In memoriam: Sister Manette, nurse, gardener, friend dies

Sister Manette Durand, CSJ, born on March 2, 1937, and named Dorothy Jeanette Durand, died Oct. 11. She began her lifelong ministry in healthcare, serving in North Dakota and Minneapolis. Feeling a draw to serve in areas where there are fewer medical resources, she accepted a scholarship from the Edmundite Home Missions to study for an master’s of science in nursing at the University of Alabama. She also obtained certification as a Family Nurse Practitioner in exchange for her agreement to work in their mission in Selma, Ala, for five years.
When she finished her service with the Edmundites, she responded to the request to reopen a clinic in Jonestown, Miss. She said, “I heard Jonestown needed a nurse practitioner and I arranged for an interview.
When I drove up to the clinic building, I saw that the windows were boarded up and that poison ivy and raspberry vines covered the walls and doors. The mayor and some of the townspeople, waiting for me in front of the building, interviewed me on the steps.
Everyone kept saying, ‘Come! You can do it! We need you!’ They promised to take the boards off the windows and clean the place. I promised I would come back if I could find others to help me run the clinic…” This story was the beginning of a deep and heartfelt love between Manette and the people of the Mississippi Delta that continued for 30 years.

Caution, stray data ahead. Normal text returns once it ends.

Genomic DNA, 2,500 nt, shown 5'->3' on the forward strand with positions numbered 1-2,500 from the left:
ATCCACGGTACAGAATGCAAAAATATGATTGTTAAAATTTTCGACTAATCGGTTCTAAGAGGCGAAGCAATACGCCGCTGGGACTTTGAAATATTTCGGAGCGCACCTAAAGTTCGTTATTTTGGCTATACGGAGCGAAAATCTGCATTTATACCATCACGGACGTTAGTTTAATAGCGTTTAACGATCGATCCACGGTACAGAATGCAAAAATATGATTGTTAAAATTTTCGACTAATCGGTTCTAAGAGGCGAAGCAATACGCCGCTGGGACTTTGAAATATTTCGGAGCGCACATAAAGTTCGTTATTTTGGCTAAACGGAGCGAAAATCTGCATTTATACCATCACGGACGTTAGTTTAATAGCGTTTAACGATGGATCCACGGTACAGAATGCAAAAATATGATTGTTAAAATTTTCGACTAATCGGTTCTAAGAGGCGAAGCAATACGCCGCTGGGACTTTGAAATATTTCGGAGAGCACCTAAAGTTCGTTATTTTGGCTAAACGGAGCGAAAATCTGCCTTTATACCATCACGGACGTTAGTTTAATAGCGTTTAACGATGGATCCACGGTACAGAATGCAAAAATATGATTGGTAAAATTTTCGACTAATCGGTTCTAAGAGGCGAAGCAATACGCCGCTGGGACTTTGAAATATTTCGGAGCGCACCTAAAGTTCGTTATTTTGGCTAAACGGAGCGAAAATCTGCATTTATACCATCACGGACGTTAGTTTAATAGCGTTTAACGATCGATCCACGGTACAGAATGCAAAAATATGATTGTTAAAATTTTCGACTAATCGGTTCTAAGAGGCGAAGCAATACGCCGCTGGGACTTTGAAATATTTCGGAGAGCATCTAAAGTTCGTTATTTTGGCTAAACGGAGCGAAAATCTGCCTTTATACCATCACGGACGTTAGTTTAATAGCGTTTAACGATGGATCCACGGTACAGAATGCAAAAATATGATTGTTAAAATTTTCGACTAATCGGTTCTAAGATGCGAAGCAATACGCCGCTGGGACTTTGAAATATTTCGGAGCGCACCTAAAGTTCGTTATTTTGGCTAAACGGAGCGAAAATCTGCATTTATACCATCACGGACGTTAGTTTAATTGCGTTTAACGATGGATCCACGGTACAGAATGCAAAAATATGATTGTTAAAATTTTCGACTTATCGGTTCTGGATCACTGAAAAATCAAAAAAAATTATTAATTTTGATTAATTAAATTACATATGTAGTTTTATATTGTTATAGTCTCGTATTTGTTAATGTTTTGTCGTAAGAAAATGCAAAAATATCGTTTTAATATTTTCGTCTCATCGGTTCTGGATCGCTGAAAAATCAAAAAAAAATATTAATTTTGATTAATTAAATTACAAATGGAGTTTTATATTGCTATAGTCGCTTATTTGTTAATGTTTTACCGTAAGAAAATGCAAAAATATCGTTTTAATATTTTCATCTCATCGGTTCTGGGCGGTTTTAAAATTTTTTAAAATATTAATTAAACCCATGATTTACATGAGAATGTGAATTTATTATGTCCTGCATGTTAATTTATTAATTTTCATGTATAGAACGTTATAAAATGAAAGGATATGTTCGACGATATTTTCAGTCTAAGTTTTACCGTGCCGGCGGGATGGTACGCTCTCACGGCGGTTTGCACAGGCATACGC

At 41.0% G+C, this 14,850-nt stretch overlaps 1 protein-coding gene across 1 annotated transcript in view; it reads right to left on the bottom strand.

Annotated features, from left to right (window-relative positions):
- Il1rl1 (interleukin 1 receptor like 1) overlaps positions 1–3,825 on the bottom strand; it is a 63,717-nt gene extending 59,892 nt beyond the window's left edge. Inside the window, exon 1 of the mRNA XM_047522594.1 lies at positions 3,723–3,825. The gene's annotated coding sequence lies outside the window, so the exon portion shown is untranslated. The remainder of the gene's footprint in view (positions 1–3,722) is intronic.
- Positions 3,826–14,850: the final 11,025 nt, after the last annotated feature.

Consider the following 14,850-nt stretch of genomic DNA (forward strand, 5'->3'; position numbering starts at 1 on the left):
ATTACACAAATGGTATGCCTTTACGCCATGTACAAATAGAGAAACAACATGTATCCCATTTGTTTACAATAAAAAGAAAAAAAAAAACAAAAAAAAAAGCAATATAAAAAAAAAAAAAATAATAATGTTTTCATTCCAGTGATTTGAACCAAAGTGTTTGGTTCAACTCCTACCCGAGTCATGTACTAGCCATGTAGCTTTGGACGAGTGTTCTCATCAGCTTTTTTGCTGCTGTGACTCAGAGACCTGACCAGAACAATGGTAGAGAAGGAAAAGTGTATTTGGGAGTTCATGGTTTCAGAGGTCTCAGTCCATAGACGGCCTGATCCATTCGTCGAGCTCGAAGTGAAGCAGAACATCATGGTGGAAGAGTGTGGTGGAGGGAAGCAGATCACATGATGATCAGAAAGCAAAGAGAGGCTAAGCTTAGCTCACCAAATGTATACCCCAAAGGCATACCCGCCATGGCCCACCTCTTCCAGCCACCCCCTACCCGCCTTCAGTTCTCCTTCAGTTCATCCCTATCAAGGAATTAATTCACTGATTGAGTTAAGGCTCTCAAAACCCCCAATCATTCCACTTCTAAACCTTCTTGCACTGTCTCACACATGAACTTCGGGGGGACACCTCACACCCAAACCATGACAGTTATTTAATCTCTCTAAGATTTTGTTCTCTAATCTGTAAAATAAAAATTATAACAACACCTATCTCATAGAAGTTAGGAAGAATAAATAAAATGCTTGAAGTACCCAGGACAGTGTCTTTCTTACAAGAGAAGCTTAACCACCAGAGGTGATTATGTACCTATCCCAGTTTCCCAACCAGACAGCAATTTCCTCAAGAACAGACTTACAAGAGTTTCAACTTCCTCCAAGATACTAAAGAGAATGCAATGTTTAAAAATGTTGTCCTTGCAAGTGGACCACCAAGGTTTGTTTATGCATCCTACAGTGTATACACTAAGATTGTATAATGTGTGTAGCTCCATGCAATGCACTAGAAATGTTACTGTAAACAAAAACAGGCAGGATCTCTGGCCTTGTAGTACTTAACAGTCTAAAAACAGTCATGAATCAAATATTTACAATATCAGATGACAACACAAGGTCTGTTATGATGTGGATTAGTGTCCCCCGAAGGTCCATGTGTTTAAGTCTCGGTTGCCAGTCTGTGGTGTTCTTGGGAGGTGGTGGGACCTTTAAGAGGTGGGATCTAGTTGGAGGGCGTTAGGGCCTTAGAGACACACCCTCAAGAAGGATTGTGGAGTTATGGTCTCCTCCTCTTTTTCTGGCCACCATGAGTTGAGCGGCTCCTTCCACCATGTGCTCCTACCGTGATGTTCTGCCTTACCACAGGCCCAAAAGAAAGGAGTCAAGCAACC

When the Jonestown Health Clinic closed in 2005, Sister Durand worked in Cleveland with the chemically dependent, and in 2007 came to work with Doctors Wells and Mangren at the Children’s Clinic of Clarksdale.
Nursing gave her an avenue for relationship, caring and healing. She said, “I don’t like the ‘saving of souls.’ My job is to help save bodies so that the souls can come alive because when bodies fall apart it is hard to pay attention to what the soul is telling you.” She found people in the rural areas of Alabama and Mississippi who may never have seen a doctor and who lacked the money or resources to address their physical pain and suffering. After she had a few minutes to visit with them and hear their stories, they trusted her to care for them and help them to heal.
Another avenue of relationship came through Manette’s gardens. She engaged people in working with her in the various gardens she tended and of course, shared the produce and flowers.
Sister Durand  never stopped caring for people, whether at the Children’s Clinic, the Clarksdale Care Station, delivering bread, or sharing her garden vegetables. On Aug. 19, 2015, she received a diagnosis of advanced thyroid cancer, a very rare type that was fast-growing and aggressive. Deciding to return to St. Paul was difficult for her.
She wanted to stay in her beloved Clarksdale/Jonestown area in Mississippi and struggled with her desire to live as simply as the people she served. She said, “Why would I go somewhere else for treatment when these are the doctors and services my patients have?”
On September 3, before she left, the students at Clarksdale St. Elizabeth School presented her with a scrapbook and thanked her for service.
One evening toward the end of her life, Sister Durand was sitting with friends at Carondelet Village who were getting ready to play her favorite game, Rummikub with her.
A nursing assistant came into the room to help her prepare for bed. Regardless of her friends shuffling of the Rummikubes and wanting to start the game, Manette stopped everything to embrace the aide and say “Tell me your story first.” Within moments, the aide was sharing her story while she listened intently and asked occasional questions oblivious of everyone else in the room.
Though she was “still holding out for a miracle” so she could go back to Mississippi, Sister Durand was gradually losing her voice and strength. Breathing was challenging and in the early morning of Sunday, October 11th, she drew her last breath — only seven weeks after her cancer diagnosis.
To honor Sister Manette with a gift, see below.